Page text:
In a survey of more than 1,100 people experienced with microdosing, 79% said they saw long-term mental health benefits.
A new study links microdosing psychedelics to improved mental health in the vast majority of subjects.
Microdosing involves taking small amounts of substances such as LSD or psilocybin over an extended period of time. The low-level dosages don’t typically cause the hallucinations or intense experiences of high-dose sessions. But, according to the research, published in the journal Psychopharmacology, they may bring significant benefits.
According to the researchers, 79 percent of respondents who participated in an online survey said they saw improvements. The survey collected answers from more than 1,100 individuals who microdosed in the past or were currently involved in a program. Some of the survey respondents reported having a mental health disorder diagnosis.
“To date, most quantitative microdosing studies have excluded people with a history of mental illness, have not reported microdosing motivations, and no study has examined the sociodemographic and other correlates of microdosing as mental health and substance use therapies, nor the sociodemographic and other correlates of perceived improvements in mental health that people attribute to microdosing,” the researchers noted.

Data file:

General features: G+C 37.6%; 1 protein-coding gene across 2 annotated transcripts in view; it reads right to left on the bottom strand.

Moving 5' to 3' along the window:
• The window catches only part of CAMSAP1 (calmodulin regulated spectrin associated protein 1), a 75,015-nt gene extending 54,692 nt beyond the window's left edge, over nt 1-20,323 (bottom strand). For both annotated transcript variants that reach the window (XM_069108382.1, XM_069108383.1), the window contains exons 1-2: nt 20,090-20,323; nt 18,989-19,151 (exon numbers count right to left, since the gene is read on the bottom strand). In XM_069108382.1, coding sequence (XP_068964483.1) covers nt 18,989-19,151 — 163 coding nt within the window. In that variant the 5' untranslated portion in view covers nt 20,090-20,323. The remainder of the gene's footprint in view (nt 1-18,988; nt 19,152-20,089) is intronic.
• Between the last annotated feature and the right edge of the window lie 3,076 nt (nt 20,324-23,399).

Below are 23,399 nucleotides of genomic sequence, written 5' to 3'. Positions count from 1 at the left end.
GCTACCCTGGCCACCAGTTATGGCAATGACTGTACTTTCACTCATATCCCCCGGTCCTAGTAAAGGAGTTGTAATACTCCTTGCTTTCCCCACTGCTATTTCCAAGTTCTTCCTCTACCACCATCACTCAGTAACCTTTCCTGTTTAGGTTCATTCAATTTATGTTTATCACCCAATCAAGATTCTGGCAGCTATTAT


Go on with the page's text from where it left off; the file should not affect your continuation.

According to the researchers, respondents who had been microdosing for a longer duration were “more likely to be motivated to microdose for mental health.” This, the research team observed, may suggest that microdosing “is working for these people, and that they are continuing to microdose as an ongoing therapy to replace or supplement psychiatric medications, some with the knowledge of their doctor and/or psychotherapist.”
The survey results noted that 85 percent of participants citing mental health issues said they had received counseling or taken medication for their conditions at some point. More than half who had taken medication reported coming off of antidepressants, and nearly 40 percent said they’d come off other types of psychiatric medications.
Improved mental health led the motivations of the survey respondents; 39 percent said it was their main reason for microdosing. Relief from depression topped the list at 21 percent, while 7 percent said it was to treat anxiety. Eleven percent cited other issues including PTSD and drug or alcohol abuse.
But microdosing should not replace doctor’s advice. People currently taking medication for mental health issues should always first consult with their doctor before stopping or changing their medication. The researchers also stress the need for continued study into the efficacy and long-term benefits of microdosing.
“While we await the findings of clinical trials, which could take some years, people will continue to self-manage their health with microdosing,” the researchers noted. “It is therefore important to monitor people’s microdosing practices and experiences in the long term in order to provide appropriate harm reduction resources and other support.”
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